The Social Contract is by no means a valid contract; but it is nevertheless an enforceable contract. Individual rights are predicated upon the very survival of individuals–on their right to life. But survival depends upon securing control of limited natural resources; and this cannot be won absent a limited state system, primarily a combined defense against competing human collectives; thus individual rights must be subsumed partially by a state system–at least to an extent necessary to perpetuate life itself.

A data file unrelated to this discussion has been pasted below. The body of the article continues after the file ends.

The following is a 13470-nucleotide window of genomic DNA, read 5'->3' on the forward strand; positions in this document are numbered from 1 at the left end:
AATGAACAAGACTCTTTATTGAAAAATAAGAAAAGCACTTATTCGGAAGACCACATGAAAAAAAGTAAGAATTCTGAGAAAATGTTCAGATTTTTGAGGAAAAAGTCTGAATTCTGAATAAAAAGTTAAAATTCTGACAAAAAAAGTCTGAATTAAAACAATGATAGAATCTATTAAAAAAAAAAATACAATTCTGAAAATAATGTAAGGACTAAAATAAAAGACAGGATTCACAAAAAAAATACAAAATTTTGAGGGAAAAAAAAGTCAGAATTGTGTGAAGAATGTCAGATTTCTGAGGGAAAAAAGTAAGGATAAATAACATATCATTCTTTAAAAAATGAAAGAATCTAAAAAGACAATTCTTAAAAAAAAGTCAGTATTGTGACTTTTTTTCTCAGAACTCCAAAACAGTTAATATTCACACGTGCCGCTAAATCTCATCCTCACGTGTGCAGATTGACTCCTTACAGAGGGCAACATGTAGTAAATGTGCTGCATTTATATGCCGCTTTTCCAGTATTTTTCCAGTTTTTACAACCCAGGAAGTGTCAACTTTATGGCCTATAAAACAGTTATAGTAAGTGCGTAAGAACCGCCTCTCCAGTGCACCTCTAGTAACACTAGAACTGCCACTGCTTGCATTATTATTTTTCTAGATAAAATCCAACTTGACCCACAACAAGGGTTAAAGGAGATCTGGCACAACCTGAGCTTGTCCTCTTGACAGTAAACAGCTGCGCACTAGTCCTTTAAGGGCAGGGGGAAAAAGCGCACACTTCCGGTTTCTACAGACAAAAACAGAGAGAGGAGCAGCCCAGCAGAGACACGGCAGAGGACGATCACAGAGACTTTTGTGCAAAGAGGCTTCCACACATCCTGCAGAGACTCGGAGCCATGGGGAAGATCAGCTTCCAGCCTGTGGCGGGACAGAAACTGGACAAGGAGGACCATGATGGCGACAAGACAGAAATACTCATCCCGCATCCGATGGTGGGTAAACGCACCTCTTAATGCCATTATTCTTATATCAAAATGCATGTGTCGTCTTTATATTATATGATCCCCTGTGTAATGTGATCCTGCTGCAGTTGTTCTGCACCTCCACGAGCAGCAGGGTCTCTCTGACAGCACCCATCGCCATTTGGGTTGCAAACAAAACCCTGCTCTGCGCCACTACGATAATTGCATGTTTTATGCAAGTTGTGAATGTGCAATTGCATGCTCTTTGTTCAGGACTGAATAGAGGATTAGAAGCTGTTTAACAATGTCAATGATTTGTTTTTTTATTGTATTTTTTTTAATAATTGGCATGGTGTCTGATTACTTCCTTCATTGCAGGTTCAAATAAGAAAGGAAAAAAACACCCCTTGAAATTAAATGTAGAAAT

A substantial benefit of this coercive state is the secondary freedom it affords most citizens to be productive in specialized areas, leaving the police/military, i.e. specialists, to provide for their protection. In such circumstances–far removed from any bitter individual fight for survival itself–the better aspects of human nature–albeit still flawed–flourish. Thus it proves a worthy trade-off: the balancing of a loss of individual liberty against a gain of community prosperity and security.
If technology ever advanced us to a point where an individual’s survival were either no longer dependent upon limited natural resources or could no longer be physically threatened by other humans, then the state, and with it the Social Contract itself, might be dissolved, naturally or by design.